Recently I have been having trouble understanding what people are saying when there is background noise as well as some numbness on the left side of my face. I had been putting it off when a Deaf colleague asked me why I didn’t do something about my hearing.
Unwilling to stay stuck in my ableist bullshit I was sure to discuss it with my doctor.
My family doctor then referred me to an audiologist and an Ear Nose Throat (ENT) specialist.
I got the appointments within a few weeks. Fast. Very fast in a public health care system known for long waits.
The trip for the hearing test was typical and I walked out being told I did not have hearing loss. I felt stupid for wasting people’s time and money and even worse for then having an appointment with a ENT doctor.
The doctor’s office was another thing altogether. I mentioned my military service and flying off and on for 12 years. He then asked if I was a “housewife”. I awkwardly laughed and clarified that I was leading a team in a quiet office environment.
When we talked about noise exposure he noted that my vacuum and hairdryer could damage my hearing. So. One thing. I do own both of those appliances and my sons use them way more than I do.
I wasn’t loving his gendered assumptions. I found myself questioning how I was presenting myself.
There were several moments of great information exchange, including a very detailed discussion about my hearing tests. I do have “notches” in my hearing that are typical of noise induced hearing loss. It’s sufficient enough that I will eventually need hearing aids. That type of hearing loss is usually accompanied by tinnitus (ringing in the ears). My hearing loss is asymptomatic and I can still distinguish between all the word sounds. All good news.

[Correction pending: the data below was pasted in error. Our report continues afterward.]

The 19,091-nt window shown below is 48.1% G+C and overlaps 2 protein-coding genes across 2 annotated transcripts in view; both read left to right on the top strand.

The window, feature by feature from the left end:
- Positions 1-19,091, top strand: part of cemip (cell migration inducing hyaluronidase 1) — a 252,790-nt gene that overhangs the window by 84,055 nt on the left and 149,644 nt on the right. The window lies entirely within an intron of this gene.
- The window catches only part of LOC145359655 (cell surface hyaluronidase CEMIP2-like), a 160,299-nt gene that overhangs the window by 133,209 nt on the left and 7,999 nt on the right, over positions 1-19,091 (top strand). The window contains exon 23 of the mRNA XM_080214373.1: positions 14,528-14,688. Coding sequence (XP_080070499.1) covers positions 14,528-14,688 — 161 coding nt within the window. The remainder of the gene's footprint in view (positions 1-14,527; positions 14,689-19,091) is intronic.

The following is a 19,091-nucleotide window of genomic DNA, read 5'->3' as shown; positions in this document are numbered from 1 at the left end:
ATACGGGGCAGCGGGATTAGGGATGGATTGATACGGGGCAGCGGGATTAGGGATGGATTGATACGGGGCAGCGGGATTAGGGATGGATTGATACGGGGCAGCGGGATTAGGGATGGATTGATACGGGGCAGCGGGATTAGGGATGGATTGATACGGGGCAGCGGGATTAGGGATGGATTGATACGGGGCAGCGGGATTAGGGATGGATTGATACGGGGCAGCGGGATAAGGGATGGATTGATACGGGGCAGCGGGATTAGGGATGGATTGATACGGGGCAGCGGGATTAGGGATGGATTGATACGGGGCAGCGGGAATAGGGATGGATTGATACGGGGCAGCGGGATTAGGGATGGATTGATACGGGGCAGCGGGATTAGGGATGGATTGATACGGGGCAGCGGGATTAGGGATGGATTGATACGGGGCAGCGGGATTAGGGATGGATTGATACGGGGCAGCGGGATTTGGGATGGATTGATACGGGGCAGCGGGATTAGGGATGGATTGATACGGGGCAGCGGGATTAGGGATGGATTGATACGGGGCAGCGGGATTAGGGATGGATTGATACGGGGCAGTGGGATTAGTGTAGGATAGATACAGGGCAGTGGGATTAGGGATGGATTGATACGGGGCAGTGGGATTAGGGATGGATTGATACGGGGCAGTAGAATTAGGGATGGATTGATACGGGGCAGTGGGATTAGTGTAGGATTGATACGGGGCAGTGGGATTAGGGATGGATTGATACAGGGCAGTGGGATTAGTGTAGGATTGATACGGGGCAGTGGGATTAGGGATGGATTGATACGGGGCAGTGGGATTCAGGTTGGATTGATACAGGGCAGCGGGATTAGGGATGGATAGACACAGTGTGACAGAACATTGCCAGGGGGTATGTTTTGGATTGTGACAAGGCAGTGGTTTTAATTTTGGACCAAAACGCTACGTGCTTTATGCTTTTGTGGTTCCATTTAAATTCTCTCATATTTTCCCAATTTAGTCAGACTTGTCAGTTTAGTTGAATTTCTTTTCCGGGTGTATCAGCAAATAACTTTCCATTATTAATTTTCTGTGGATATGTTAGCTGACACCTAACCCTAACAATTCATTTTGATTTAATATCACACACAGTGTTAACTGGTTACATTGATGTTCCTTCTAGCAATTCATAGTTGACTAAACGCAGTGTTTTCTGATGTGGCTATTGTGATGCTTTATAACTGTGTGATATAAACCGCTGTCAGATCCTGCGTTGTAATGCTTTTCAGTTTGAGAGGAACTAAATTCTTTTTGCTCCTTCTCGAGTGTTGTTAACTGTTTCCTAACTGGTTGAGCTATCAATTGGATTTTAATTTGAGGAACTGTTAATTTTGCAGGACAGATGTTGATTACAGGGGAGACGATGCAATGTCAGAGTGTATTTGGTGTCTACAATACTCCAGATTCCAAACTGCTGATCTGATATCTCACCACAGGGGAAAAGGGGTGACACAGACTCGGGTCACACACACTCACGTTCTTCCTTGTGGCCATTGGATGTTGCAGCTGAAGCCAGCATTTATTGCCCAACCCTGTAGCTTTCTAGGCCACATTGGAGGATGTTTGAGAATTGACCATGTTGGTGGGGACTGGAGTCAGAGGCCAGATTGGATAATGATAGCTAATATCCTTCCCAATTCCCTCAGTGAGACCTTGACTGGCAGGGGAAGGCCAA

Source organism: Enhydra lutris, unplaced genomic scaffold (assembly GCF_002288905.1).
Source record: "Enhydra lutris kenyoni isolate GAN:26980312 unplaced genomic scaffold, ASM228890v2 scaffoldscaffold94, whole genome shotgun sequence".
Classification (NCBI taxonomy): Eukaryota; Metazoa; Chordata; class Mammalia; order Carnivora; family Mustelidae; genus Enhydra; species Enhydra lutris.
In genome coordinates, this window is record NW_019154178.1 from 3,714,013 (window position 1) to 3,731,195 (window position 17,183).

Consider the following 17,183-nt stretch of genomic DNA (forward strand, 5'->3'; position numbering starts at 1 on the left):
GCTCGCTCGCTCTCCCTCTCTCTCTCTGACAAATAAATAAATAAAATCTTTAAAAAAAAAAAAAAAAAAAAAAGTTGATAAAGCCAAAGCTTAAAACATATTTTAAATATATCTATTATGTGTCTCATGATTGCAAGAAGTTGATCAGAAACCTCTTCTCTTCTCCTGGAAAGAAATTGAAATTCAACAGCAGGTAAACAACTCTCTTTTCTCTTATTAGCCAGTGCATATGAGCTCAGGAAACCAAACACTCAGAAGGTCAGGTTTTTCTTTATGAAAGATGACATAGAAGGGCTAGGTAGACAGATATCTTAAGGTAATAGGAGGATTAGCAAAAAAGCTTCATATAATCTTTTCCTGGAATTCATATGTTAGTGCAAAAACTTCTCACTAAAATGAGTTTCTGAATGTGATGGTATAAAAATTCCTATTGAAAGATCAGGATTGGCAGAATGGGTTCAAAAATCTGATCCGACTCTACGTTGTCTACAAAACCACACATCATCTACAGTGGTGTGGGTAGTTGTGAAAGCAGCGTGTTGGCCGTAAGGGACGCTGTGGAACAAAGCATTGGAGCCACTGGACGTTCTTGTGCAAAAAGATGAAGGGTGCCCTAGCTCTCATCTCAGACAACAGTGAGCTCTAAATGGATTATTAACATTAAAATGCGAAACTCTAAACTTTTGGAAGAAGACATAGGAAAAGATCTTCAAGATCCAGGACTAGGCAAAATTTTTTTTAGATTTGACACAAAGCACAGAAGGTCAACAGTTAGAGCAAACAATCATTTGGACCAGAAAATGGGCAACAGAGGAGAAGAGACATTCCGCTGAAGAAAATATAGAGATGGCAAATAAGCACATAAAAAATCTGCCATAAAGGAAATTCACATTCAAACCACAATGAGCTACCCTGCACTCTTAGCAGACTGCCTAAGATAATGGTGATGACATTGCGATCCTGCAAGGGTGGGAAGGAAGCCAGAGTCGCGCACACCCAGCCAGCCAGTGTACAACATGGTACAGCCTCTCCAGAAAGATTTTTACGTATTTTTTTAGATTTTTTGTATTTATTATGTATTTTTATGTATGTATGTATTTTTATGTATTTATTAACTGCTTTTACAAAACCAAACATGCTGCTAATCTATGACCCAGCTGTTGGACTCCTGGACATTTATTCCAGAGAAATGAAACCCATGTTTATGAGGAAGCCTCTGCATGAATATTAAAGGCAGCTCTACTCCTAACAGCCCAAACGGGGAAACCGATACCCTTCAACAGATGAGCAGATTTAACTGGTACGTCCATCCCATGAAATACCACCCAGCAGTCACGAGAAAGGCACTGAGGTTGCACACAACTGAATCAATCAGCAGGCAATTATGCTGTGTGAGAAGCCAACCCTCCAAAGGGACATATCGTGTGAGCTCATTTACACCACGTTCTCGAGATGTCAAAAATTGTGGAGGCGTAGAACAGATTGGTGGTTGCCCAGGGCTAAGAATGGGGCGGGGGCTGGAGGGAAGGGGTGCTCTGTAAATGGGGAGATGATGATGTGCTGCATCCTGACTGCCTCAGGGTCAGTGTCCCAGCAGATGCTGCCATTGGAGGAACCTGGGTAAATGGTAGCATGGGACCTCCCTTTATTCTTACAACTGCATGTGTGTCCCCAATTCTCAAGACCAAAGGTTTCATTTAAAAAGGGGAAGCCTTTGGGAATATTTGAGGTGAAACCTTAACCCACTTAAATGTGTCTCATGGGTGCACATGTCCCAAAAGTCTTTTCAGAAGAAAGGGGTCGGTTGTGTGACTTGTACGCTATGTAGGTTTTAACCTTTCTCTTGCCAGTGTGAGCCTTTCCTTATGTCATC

It turns out the most troubling symptom was the numbness. The ENT palpated my face and neck looking for lumps and bumps. That’s when I realized my speedy appointment was to see if I had signs of cancer. Yikes. He assured me no lumps & bumps were found and to ask my dentist about my jaw clenching. Nerve fatigue may be the culprit. Here’s hoping I get that figured out soon. It’s weird.
I’m glad for the good information and very bummed out about the sexism I encountered. It won’t keep me from accessing services but it certainly adds a layer of stress to a moment.
6 thoughts on “Nat gets her hearing checked and encounters unfettered sexism.”
I lost my hearing suddenly at age 14 and the ENT sent me to the waiting room while he told my parents he thought I was faking it to get attention. I didn’t hear (ha) this story until several years later because my mom was so mad. Unfortunately he was the only ENT in town. Fortunately, the audiologist in his office was excellent and became a good confident for me as I saw a lot of her the next few years. Doctors 🙄
As a grad student, I had a similar experience when I saw an ENT for pain in the jaw and cheek during cold weather (sinus? neuralgia?). He obviously thought I was making it up.
And my mom had a thin growth of skin over the eardrum that interfered with hearing and made her uncomfortable. The ENT couldn’t diagnose it, so he recommended she see a psychiatrist. A different and more competent ENT realized what was wrong.
Did they rule out Bell’s palsy?
No, that wasn’t mentioned.
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